The goal of this blog is to make math fun and accessible even for the layperson. Posts range from cool math toys to educational math videos, and also include frequent round ups of great posts from the rest of the math blogging world. People ready to test their math skills can also visit the blog's list of sites that share problems from math contests with the public.
The authors of IntMath - a site that offers interactive games for learning all types of math - bring you SquareCircleZ. The blog explores topics from math anxiety to Euclidean geometry, as well as fun statistics from the IntMath site, such as when math interest is at its annual peak.
Readers who are looking for high level math explained with accessible writing should head over to SymOmega. Written by three professors at The University of Western Australia, the blog expounds upon their research interests, including computation, combinatorics and group theory.
4. Bit Player
The author of this blog writes the Computing Science column for American Scientist magazine, and brings his musings on and analysis of computational problems to his own site. The writing is an accessible mix of hard core math and background explanation.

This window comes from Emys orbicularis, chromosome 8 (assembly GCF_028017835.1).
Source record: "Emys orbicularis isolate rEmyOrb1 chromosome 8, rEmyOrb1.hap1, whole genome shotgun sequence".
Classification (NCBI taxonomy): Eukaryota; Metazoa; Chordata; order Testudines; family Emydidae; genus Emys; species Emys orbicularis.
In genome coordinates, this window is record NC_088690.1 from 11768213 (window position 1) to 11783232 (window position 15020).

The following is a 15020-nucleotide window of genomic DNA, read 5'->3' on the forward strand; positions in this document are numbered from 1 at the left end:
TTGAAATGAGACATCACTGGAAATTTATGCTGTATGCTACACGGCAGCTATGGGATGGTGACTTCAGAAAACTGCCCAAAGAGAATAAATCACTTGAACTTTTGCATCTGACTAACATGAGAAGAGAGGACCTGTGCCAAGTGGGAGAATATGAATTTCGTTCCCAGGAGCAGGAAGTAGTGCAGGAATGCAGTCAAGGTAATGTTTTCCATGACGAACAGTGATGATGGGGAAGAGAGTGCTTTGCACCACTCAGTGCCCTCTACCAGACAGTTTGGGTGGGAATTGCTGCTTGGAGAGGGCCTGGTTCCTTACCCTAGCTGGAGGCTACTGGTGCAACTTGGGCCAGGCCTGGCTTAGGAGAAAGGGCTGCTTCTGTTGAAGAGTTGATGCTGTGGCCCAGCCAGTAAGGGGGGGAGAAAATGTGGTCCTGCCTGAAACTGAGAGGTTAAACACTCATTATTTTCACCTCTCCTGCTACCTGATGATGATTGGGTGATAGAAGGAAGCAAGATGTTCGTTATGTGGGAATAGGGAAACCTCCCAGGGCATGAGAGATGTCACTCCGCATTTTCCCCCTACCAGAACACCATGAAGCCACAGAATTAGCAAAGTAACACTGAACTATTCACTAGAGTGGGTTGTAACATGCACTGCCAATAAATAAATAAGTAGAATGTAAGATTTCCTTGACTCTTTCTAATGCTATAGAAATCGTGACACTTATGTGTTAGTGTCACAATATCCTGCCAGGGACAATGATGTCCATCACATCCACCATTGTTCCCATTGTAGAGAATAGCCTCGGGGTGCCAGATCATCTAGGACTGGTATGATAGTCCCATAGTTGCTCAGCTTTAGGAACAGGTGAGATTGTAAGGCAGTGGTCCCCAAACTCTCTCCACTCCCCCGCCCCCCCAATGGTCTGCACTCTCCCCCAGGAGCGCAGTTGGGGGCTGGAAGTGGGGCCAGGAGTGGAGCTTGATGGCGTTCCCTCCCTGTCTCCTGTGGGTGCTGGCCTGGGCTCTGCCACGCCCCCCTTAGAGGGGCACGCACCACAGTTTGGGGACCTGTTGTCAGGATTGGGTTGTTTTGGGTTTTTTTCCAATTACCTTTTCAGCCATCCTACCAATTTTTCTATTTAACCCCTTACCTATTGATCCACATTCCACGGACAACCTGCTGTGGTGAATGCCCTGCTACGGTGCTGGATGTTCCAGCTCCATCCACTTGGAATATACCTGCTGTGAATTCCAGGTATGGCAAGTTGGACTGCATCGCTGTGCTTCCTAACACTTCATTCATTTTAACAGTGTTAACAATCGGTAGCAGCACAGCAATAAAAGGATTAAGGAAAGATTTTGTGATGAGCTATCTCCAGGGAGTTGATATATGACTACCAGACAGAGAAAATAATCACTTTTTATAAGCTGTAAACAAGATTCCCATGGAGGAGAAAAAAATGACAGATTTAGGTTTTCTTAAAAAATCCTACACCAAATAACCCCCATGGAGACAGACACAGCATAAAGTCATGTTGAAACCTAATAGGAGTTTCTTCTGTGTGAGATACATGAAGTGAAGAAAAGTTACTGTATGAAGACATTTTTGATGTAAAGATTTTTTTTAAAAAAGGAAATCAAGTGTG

Written for 'the interested outsider,' this math blog offers detailed expositions of complicated topics such as Specht modules and permutation representations, with links that help the lay person trace back to the basics.
6. (x, why?)
Looking for a little mathematical levity? Mr. Burke Math presents math comics, math humor and all sorts of other 'math geekery.'
If you're interested in math education, then don't miss this blog by Dr. Robert Talbert. He's a math professor who professes as much love for teaching as numbers, and he writes about issues like standardized testing, education data and how to make math more accessible to the public.
Carl Bialik explores 'the way numbers are used and abused' in this Wall Street Journal blog. Bialik analyzes the math behind a whole range of news topics and social issues, from the formulae for Medicaid cuts to how city crime rankings are calculated.
This math professor and prolific blogger writes about the practice of math, real world applications of math and issues from the lives of mathematicians, such as women in math and social stereotypes about math.
Considering graduate education in math? Check out this blog hosted by Williams College and run by the American Mathematical Society (AMS). Aimed toward current or aspiring math grad students, topics range from interesting news from the math world to tips on how to get a teaching recommendation before you start applying for jobs after graduation.